By Maria Saporta
Published in the Atlanta Business Chronicle on Friday, March 29, 2013
The economic recovery has not yet trickled down to United Way of Greater Atlanta.
When United Way holds its campaign celebration April 1 on the center court at Philips Arena from 2:30 to 4:30 p.m., it will announce an expected shortfall of $2.7 million from its$80.7 million goal for 2012.
“The campaign is hard,” said Milton Little, president of United Way of Greater Atlanta. “The economy may have some positive signs for some, but for those of us raising money, it’s still a very difficult environment.”
A real high point to the 2012 Atlanta campaign, however, is that for the first time ever one of its corporate donors raised more than $6 million — Publix Super Markets. Publix has been the only company to raise more than $5 million — and it has done so for the past three years in a row.
But beyond Publix is a growing realization that United Way’s traditional business model needs to adapt to the changing work environment that is now more fluid and less permanent. United Way has relied on workplace giving campaigns, usually at the largest companies and employers in a community.
“We are still dependent on 50 companies for almost 70 percent of the campaign,” Little said. “What those companies do and how they get impacted by economic expansion or contraction determines how we do. We have got to change the business model.”
That is one of the reasons United Way also will be launching its new branding campaign called: “Be Greater Atlanta” on April 1. The organization officially changed its name from United Way of Metropolitan Atlanta to United Way of Greater Atlanta last year to reflect a more aspirational and more encompassing message for the organization.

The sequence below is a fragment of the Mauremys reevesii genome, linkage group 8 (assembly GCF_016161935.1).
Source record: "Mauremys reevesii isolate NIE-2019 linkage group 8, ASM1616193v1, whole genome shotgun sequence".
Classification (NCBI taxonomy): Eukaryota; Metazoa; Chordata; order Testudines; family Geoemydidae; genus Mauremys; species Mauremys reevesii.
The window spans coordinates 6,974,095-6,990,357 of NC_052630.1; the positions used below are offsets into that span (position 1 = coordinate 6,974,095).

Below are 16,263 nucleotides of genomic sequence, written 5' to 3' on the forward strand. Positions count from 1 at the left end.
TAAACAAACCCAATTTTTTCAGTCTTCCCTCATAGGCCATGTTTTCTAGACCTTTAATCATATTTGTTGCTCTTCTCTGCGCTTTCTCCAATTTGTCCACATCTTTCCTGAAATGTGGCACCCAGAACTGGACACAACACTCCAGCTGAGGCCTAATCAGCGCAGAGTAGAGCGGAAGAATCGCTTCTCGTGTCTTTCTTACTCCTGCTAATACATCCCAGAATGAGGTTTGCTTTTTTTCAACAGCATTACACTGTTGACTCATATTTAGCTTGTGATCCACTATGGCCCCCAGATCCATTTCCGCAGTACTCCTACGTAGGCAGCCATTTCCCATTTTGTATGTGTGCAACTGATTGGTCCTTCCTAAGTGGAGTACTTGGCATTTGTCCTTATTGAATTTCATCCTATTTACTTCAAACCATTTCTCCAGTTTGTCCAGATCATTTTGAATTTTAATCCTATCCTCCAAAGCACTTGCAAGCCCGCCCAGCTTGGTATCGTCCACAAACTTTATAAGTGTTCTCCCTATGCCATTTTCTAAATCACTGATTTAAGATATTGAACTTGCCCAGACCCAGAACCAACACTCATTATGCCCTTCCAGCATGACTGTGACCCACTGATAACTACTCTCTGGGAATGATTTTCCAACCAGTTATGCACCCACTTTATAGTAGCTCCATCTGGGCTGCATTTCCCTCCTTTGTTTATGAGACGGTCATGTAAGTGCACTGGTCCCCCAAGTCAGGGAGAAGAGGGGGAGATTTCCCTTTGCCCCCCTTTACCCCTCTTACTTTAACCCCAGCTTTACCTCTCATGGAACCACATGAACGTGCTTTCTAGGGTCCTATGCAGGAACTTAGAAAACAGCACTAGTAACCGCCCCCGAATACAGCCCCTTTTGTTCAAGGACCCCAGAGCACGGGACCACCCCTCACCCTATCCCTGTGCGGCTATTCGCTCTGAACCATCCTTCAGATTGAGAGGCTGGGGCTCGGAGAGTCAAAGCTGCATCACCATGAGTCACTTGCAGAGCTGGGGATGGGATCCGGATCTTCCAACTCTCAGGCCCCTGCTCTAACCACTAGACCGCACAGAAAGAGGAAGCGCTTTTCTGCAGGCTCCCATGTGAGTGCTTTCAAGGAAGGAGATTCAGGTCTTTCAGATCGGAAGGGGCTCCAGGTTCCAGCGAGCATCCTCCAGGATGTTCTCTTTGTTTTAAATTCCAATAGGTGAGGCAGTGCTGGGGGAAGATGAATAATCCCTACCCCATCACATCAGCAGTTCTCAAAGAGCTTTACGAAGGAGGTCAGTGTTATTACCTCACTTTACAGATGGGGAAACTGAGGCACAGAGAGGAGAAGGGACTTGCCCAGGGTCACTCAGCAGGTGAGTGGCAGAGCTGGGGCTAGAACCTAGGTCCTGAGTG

The “Be Greater Atlanta” campaign will urge people living throughout the Atlanta region to perform “Acts of Greatness” to help make the overall community as strong as it can be.
The last few years of United Way campaigns have been sobering, with most remaining relatively flat or experiencing a slight decline. That, in turn, leads to fewer dollars that United Way can allocate to the dozens of agencies and hundreds of programs that it supports in its strategic areas of education, self-sufficiency, health and homelessness.
Kevin Greiner, the 2012 campaign chairman and president of Gas South, called the $80.7 million goal “aggressive.” Last year’s campaign goal of $80.4 million ended up bringing in $76.5 million after several expected grants and pledges fell through. In that context, Greiner called the 2012 results a success.
“We made a lot of important and positive changes to the campaign this year, including a reorganization of the volunteer campaign positions, a new staffing structure and an increased focus on social media and leadership giving,” Greiner said, adding that his campaign cabinet did a “phenomenal job.”
The most challenging sectors in the campaign were retail, real estate and legal, according to Little. The other major donors remained largely the same.
Giving at the $4 million and above level were the Combined Federal Campaign and AT&T Inc. United Parcel Service also is now back in that category.
SunTrust Bank and The Coca-Cola Co. are at the $3 million level; and Georgia Power/Southern Co. are at the $2 million level.
The companies raising $1 million or more include: Wells Fargo, QuikTrip, IBM Corp., Deloitte, AGL Resources, Delta Air Lines, Cox Enterprises, Genuine Parts Co., GE’s business units, Kroger, and Ernst & Young.
By the way, United Way is conducting a search for a new chief development officer who can work on new ways of raising revenue.
The 2013 campaign chair is Pat Falotico, senior state executive for IBM in Georgia.
Atlanta Committee for Progress Leadership
The Atlanta Committee for Progress, the prestigious group of top-level business leaders that advises Mayor Kasim Reed, has lined up its leadership for the next two years.
After the meeting, Smith said that the group elected Bill Rogers, CEO of SunTrust Banks, as its vice chair. That means Rogers will chair the organization in 2014.
“I want to thank ACP for being an essential partner,” Reed said in an interview after the meeting. “I hope that every mayor who follows me will keep it in place.”
Reed credited ACP’s leadership — Turner Broadcasting’s Phil Kent, Hannan and others who serve on the board — for helping him enact several major initiatives, including pension reform.
The Atlanta Committee for Progress was started in 2003 by then-Mayor Shirley Franklin to enact several initiatives.